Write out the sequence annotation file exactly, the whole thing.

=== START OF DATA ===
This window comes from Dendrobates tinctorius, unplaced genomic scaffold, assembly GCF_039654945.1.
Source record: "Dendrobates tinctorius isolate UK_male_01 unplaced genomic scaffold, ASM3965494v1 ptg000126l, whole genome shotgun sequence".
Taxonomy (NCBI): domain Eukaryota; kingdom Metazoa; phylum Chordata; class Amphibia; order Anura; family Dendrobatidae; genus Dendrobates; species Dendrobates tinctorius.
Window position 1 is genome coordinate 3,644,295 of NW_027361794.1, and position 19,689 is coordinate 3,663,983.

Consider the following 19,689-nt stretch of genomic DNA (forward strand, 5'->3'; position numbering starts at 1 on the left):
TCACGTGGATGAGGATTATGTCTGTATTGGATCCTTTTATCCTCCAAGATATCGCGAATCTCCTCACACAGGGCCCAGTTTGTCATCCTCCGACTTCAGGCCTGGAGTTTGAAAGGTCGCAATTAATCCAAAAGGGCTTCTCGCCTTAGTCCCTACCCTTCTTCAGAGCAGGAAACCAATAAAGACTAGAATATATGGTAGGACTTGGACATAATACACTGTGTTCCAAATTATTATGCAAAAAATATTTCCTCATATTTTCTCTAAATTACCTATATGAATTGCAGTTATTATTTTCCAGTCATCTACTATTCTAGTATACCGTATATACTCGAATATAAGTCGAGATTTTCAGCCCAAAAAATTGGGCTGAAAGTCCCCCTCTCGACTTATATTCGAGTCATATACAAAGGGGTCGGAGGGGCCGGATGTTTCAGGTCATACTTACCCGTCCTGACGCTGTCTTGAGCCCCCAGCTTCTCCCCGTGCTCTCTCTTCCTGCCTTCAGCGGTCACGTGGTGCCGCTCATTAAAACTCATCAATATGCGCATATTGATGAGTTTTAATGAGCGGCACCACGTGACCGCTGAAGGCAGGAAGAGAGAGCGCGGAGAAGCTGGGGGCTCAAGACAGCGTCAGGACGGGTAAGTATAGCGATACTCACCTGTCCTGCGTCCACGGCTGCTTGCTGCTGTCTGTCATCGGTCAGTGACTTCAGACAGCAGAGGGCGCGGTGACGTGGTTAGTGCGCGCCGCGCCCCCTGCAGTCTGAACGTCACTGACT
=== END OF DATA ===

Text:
This window comes from Dendrobates tinctorius, unplaced genomic scaffold, assembly GCF_039654945.1.
Source record: "Dendrobates tinctorius isolate UK_male_01 unplaced genomic scaffold, ASM3965494v1 ptg000126l, whole genome shotgun sequence".
Taxonomy (NCBI): domain Eukaryota; kingdom Metazoa; phylum Chordata; class Amphibia; order Anura; family Dendrobatidae; genus Dendrobates; species Dendrobates tinctorius.
Window position 1 is genome coordinate 3,644,295 of NW_027361794.1, and position 19,689 is coordinate 3,663,983.

Consider the following 19,689-nt stretch of genomic DNA (forward strand, 5'->3'; position numbering starts at 1 on the left):
TCACGTGGATGAGGATTATGTCTGTATTGGATCCTTTTATCCTCCAAGATATCGCGAATCTCCTCACACAGGGCCCAGTTTGTCATCCTCCGACTTCAGGCCTGGAGTTTGAAAGGTCGCAATTAATCCAAAAGGGCTTCTCGCCTTAGTCCCTACCCTTCTTCAGAGCAGGAAACCAATAAAGACTAGAATATATGGTAGGACTTGGACATAATACACTGTGTTCCAAATTATTATGCAAAAAATATTTCCTCATATTTTCTCTAAATTACCTATATGAATTGCAGTTATTATTTTCCAGTCATCTACTATTCTAGTATACCGTATATACTCGAATATAAGTCGAGATTTTCAGCCCAAAAAATTGGGCTGAAAGTCCCCCTCTCGACTTATATTCGAGTCATATACAAAGGGGTCGGAGGGGCCGGATGTTTCAGGTCATACTTACCCGTCCTGACGCTGTCTTGAGCCCCCAGCTTCTCCCCGTGCTCTCTCTTCCTGCCTTCAGCGGTCACGTGGTGCCGCTCATTAAAACTCATCAATATGCGCATATTGATGAGTTTTAATGAGCGGCACCACGTGACCGCTGAAGGCAGGAAGAGAGAGCGCGGAGAAGCTGGGGGCTCAAGACAGCGTCAGGACGGGTAAGTATAGCGATACTCACCTGTCCTGCGTCCACGGCTGCTTGCTGCTGTCTGTCATCGGTCAGTGACTTCAGACAGCAGAGGGCGCGGTGACGTGGTTAGTGCGCGCCGCGCCCCCTGCAGTCTGAACGTCACTGACT